We have become increasingly suspicious of others over the past decade, no doubt connected to the internet’s constant flow of information. Spend a few minutes on social media, then you will hear every opinion under the sun. The most sensational it is, the more we stare or leer. Soon, we find that government and friend alike must be up to some nefarious ends.
Such suspicion makes us fear others (and so isolate) and be angry at others who fail us.
Suspicion Is a Self-Fulfilling Prophecy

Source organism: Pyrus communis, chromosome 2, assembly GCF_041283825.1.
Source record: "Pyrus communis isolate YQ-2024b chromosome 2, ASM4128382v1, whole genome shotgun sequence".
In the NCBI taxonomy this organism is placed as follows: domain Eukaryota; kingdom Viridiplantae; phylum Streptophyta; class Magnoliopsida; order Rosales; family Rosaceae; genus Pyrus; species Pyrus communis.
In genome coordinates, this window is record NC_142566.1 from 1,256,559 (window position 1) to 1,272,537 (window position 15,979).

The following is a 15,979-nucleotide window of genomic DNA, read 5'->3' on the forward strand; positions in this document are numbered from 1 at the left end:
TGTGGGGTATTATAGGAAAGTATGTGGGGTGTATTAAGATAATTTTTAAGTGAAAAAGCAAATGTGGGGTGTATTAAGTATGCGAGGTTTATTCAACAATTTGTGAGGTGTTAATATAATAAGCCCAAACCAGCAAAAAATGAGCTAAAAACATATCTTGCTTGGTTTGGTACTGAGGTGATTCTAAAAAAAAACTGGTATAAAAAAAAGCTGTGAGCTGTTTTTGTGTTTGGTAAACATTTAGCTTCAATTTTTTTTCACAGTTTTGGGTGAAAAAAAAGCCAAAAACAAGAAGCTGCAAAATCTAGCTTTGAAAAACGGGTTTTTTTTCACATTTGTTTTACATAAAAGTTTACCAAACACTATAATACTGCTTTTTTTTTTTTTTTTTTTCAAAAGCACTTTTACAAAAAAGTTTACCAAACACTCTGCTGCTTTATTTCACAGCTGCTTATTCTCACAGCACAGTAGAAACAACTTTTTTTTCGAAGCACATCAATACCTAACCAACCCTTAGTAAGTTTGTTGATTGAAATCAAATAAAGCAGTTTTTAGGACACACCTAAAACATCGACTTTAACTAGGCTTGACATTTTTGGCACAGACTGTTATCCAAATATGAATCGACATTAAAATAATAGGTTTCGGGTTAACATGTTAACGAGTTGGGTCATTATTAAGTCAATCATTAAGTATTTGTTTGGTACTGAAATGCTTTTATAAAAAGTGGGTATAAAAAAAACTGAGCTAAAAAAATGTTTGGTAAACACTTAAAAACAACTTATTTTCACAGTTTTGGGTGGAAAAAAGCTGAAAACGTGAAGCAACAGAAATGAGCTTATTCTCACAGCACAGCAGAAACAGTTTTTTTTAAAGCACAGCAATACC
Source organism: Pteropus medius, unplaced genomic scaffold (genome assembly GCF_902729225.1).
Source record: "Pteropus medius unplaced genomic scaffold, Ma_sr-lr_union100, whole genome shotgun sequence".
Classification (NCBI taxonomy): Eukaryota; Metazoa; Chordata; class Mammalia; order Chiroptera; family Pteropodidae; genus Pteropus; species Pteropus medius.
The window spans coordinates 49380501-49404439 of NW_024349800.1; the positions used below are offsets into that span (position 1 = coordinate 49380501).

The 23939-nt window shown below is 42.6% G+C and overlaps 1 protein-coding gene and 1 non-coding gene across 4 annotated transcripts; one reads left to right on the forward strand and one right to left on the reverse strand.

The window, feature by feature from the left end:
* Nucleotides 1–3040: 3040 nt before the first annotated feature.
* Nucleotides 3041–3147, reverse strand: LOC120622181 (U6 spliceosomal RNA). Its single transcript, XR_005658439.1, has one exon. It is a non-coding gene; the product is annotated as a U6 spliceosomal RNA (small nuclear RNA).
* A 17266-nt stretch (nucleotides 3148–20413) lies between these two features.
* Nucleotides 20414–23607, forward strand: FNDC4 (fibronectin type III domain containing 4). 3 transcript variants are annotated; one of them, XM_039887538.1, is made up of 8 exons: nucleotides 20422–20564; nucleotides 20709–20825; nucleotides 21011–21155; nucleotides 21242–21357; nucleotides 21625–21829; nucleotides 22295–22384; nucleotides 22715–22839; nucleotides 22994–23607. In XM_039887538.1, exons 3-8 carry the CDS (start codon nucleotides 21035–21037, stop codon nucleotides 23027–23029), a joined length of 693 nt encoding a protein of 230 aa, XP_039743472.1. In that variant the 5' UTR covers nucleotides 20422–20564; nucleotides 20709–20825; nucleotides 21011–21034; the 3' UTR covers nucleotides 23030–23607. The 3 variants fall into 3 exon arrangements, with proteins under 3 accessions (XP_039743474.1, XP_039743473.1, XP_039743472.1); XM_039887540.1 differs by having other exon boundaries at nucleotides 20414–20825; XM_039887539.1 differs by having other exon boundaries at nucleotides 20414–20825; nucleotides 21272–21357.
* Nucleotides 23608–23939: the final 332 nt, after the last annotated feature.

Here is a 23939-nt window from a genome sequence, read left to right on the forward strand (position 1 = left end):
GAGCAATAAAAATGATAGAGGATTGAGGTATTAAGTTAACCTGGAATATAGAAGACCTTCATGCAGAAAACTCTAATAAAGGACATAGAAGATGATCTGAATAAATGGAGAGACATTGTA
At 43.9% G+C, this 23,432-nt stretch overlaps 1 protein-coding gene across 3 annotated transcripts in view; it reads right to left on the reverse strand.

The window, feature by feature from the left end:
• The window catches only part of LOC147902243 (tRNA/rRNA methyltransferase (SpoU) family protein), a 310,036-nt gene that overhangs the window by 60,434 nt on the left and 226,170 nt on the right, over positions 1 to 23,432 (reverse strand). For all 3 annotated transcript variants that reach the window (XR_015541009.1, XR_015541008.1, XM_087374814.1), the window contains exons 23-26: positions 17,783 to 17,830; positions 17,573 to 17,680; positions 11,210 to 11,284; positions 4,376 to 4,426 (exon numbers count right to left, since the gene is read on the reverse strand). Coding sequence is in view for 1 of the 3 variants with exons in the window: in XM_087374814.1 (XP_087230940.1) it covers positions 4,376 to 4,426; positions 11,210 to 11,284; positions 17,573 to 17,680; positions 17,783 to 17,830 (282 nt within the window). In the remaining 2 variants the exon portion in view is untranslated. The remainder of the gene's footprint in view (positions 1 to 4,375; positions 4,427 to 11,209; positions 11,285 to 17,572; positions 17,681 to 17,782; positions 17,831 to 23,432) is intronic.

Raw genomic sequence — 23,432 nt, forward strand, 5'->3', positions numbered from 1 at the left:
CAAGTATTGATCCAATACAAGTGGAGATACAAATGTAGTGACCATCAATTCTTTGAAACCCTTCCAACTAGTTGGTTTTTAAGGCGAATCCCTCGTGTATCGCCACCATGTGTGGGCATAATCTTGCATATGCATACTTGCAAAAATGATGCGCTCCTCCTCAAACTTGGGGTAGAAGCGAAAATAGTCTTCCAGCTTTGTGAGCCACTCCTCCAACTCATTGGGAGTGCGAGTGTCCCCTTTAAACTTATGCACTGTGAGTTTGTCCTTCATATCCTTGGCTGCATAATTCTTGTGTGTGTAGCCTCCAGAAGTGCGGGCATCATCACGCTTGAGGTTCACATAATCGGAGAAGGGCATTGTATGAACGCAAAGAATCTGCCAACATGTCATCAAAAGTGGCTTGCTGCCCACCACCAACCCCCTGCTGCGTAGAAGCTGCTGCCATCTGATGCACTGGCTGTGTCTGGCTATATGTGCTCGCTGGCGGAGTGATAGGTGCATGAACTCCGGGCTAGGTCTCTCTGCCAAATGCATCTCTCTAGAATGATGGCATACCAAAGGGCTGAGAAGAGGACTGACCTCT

In the latter case, our expectation of the government or group or person’s failure becomes a self-fulfilling prophecy. Since we do not think they will succeed and are nefarious at the core, we do not contribute or join them to make a positive change. Then time passes and tribes develop. A group falls or fails, and the accuser says, aha! I told you so.
But then what if we started without a baseline of suspicion? What if we committed to mutually support each other? Would we not see government or group as part of who we are, a community of people whom we can affect and work with?